Neville T.,AgustaWestland Ltd.
40th European Rotorcraft Forum 2014 | Year: 2014
In June 2011, Apache AH Mk1 Helicopters of the British Army's 656 Sqn conducted their first raid on Libya, using as their base the Royal Navy's helicopter Carrier HMS Ocean. The Apaches went on to destroy 100 targets over a five month period, all the while based on board the ship. Meanwhile civil operators fly regularly to and from oil platforms and ships in the North Sea, covering large distances overwater, and dedicated naval helicopters are based aboard ships in the most demanding of maritime environments for months at a time. "Marinisation" may be considered the task of making a helicopter platform and its support system capable of operating in the maritime environment, including overwater and to and from ships. This paper explores the stages of marinisation of a helicopter, from the fundamental issues affecting aircraft operating in this environment, to the specification of requirements, through design and testing to declaration of operating limits. A number of case studies are presented showing how different designs have been tailored to meet customer objectives. In addition AWs aspirations for improving maritime operational capability in the future are discussed. Copyright © (2014) by the Royal Aeronautical Society. All rights reserved. Source
Rezgui D.,University of Bristol |
Lowenberg M.H.,University of Bristol |
Jones M.,AgustaWestland Ltd. |
Jones M.,System Dynamics |
And 2 more authors.
Journal of Guidance, Control, and Dynamics | Year: 2014
The dynamics of rotary wing systems are complex and typically feature highly nonlinear and often unsteady aerodynamics, as well as aeroelastic influences. In ongoing efforts to reduce noise and vibration, active devices such as trailing edge flaps on the rotor blades are being studied and these devices can introduce further nonlinearities. Therefore, it is important to be able to evaluate the stability of the overall systemwith a proper understanding of the global nonlinear behavior. Numerical continuation and bifurcation analysis is well suited to this need, and this paper presents evidence of the technique providing a deeper insight into the stability of helicopter rotor systems than the methods typically adopted in the industry. We first investigate the aeroelastic stability of rotor blades of a medium-sized helicopter in hover and the periodically forced forward flight condition, in both trimmed and untrimmed cases. Then, bifurcation analysis is used to predict the nonlinear stability of a single degree-of-freedom trailing edge flap added to the aeroelastic system, over a range of design parameters. The approach is novel in the context of real-world aeroelastic rotormodels, and the emphasis here is on the potential for revealing important multiple-attractor dynamics rather than the study of a particular system. The results presented highlight the advantages of the approach, both in terms of generating an understanding of local and more global stability, and in the efficiency in obtaining relevant results as parameters vary. Copyright © 2013 by the American Institute of Aeronautics and Astronautics, Inc. Source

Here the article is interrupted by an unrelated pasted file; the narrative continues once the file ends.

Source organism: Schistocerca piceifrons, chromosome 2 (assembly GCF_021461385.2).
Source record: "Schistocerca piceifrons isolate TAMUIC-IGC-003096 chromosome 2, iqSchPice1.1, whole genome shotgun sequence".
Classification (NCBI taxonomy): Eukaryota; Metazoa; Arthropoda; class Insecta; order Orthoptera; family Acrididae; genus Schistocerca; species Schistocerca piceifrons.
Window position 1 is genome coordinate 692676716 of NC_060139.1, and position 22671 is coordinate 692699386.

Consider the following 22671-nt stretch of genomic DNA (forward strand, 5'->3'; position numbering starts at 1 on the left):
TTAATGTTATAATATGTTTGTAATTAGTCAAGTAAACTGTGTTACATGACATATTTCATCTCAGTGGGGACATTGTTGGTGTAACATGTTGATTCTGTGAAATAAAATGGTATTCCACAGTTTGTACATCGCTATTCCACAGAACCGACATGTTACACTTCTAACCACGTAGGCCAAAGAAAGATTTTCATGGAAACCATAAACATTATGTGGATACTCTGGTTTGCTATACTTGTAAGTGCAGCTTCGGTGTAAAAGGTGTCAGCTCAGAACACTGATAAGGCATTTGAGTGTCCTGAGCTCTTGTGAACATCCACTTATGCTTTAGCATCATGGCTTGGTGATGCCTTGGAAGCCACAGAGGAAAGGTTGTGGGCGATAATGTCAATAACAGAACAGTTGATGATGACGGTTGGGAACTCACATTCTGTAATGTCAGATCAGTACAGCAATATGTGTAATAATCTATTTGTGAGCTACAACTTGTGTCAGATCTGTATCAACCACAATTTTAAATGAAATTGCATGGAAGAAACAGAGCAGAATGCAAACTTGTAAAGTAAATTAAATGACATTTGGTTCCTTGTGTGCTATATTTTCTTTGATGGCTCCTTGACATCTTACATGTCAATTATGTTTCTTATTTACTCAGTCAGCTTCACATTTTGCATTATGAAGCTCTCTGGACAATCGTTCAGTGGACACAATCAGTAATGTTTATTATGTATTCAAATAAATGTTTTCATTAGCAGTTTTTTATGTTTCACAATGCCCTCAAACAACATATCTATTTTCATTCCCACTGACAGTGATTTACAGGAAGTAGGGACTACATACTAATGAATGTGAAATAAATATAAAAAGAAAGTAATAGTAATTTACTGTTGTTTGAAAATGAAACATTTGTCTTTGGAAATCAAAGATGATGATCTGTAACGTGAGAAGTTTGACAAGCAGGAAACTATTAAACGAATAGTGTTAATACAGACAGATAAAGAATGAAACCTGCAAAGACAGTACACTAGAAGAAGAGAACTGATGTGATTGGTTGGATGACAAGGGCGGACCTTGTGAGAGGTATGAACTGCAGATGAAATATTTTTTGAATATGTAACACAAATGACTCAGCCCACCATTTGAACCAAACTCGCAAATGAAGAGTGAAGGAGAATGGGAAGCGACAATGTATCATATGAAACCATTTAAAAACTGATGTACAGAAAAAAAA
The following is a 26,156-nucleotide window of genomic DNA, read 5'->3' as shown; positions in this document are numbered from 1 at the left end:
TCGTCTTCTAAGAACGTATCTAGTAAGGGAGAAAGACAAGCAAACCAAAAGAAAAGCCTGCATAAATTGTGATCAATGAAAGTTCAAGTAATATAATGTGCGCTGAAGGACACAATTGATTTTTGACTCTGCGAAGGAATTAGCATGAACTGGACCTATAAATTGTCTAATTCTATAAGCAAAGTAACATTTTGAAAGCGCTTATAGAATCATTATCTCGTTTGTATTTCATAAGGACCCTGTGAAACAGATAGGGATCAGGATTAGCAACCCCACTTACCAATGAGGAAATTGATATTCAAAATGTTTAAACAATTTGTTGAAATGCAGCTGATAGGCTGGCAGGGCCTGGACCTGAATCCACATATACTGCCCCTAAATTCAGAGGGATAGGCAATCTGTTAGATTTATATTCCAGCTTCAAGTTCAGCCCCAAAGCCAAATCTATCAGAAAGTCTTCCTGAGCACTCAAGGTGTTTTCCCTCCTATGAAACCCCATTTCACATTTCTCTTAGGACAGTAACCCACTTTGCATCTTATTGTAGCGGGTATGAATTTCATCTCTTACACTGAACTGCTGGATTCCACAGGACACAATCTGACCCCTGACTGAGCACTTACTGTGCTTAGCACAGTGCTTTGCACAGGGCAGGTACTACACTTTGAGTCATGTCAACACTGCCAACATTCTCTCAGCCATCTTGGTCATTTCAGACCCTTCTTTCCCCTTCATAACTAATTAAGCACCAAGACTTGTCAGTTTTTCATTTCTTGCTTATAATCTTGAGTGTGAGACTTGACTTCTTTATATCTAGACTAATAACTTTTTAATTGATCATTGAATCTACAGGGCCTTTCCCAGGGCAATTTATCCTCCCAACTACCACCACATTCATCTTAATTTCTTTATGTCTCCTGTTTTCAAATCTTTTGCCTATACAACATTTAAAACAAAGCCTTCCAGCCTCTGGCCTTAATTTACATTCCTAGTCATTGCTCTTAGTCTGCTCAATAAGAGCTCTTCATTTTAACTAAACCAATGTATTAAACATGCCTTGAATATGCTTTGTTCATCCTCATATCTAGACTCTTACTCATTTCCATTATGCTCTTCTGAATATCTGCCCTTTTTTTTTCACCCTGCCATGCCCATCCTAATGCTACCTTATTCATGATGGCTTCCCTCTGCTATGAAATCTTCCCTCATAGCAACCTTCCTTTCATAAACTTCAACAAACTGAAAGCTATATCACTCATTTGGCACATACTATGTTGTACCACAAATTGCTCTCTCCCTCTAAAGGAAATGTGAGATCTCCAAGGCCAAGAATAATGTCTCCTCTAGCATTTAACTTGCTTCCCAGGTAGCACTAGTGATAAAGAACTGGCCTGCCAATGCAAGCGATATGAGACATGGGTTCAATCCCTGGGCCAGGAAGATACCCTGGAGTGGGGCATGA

AGUSTAWESTLAND Ltd | Date: 2014-02-25
A device for holding a bearing member relative to a fixed body, including a first part having a formation for engagement with a corresponding formation on a fixed body to hold the first part relative to the fixed body, and a receiving formation for receiving and slidably supporting a generally elongate second part, wherein a first end of the second part is configured for engagement with a part of a bearing member to hold the bearing member relative to the fixed body, and wherein a second, opposite, end of the second part supports an abutment member which prevents the first and second parts separating from each other, wherein the device includes biasing means for biasing the first end of the second part away from the first part.
AGUSTAWESTLAND Ltd | Date: 2012-02-16
A helicopter tail rotor gearbox including a housing, an output shaft for connection to a tail rotor rotatably supported in the housing and having an open end therein, an input member rotatably supported in the housing, gearing providing a power transmitting connection between the input member and output shaft, a pitch control shaft for effecting a change in the pitch of the tail rotor, the pitch control shaft being disposed at least partially within the output shaft, rotatable therewith, and movable relative thereto along the rotational axis of the output shaft, an actuating member for effecting axial movement of the pitch control shaft, the actuating member being movable axially of the output shaft but held against rotation therewith, and a bearing assembly positioned in between the pitch control shaft and the actuating member for permitting relative rotation therebetween, wherein the gearbox includes at least one formation for diverting oil, dispersed within the housing in use, towards the open end of the output shaft.
AgustaWestland Ltd | Date: 2013-08-16
A gearbox including a housing; an input member rotatably supported in the housing; a rotatable shaft supported in the housing; gearing providing a power transmitting connection between the input member and the rotatable shaft; and an oil feed member held against rotation relative to the housing; wherein the oil feed member has at least one helical formation for causing oil within the gearbox to be fed axially of the oil feed member, on rotation of the rotatable shaft.